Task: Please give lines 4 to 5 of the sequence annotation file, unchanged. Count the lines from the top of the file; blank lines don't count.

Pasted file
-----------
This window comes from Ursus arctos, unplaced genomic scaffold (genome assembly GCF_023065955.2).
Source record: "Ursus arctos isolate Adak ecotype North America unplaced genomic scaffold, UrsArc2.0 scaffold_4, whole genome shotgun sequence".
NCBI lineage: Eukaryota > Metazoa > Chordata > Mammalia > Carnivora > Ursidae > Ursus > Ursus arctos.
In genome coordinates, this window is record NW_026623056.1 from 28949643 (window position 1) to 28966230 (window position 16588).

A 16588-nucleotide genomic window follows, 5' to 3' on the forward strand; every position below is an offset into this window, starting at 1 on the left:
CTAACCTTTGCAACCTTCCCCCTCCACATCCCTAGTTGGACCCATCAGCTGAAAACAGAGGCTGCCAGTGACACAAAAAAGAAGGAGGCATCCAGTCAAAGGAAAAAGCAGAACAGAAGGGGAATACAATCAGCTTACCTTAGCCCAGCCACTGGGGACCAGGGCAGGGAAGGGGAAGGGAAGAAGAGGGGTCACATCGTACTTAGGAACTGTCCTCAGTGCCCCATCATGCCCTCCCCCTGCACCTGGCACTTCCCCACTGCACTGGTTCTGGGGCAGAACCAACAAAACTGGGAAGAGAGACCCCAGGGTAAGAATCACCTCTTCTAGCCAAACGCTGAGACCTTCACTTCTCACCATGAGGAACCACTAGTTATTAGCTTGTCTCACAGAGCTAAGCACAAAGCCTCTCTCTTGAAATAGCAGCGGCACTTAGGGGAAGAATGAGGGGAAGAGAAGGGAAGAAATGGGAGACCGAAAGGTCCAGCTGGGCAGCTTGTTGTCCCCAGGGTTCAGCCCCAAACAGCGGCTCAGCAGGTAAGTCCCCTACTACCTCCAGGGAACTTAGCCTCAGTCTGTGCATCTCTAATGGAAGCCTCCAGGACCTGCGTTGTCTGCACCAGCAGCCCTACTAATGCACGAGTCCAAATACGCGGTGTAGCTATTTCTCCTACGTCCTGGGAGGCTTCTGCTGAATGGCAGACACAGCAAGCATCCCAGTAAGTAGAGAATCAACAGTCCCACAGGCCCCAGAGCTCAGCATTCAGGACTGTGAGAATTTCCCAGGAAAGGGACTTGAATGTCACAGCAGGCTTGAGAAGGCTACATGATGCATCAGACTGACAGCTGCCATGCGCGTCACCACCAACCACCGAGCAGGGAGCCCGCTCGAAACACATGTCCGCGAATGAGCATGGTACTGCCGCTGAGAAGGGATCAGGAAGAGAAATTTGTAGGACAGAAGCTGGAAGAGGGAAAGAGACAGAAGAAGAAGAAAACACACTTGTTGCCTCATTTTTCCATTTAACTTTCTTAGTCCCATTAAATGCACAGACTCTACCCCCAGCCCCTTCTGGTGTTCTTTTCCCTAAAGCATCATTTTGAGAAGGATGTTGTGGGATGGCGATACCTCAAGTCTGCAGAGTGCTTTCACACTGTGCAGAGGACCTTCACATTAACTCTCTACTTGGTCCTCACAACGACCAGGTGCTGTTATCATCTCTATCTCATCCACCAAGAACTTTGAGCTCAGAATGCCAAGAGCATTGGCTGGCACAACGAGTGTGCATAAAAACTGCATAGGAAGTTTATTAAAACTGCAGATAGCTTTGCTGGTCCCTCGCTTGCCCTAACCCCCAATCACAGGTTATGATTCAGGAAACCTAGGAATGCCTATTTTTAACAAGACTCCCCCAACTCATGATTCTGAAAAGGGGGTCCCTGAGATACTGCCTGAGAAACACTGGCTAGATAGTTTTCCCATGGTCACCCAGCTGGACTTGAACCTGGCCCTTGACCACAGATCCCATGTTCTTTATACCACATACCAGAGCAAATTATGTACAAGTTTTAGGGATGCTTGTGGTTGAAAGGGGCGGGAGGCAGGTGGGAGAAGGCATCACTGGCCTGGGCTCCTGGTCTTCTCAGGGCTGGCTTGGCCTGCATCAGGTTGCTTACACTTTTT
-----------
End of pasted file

In genome coordinates, this window is record NW_026623056.1 from 28949643 (window position 1) to 28966230 (window position 16588).

A 16588-nucleotide genomic window follows, 5' to 3' on the forward strand; every position below is an offset into this window, starting at 1 on the left: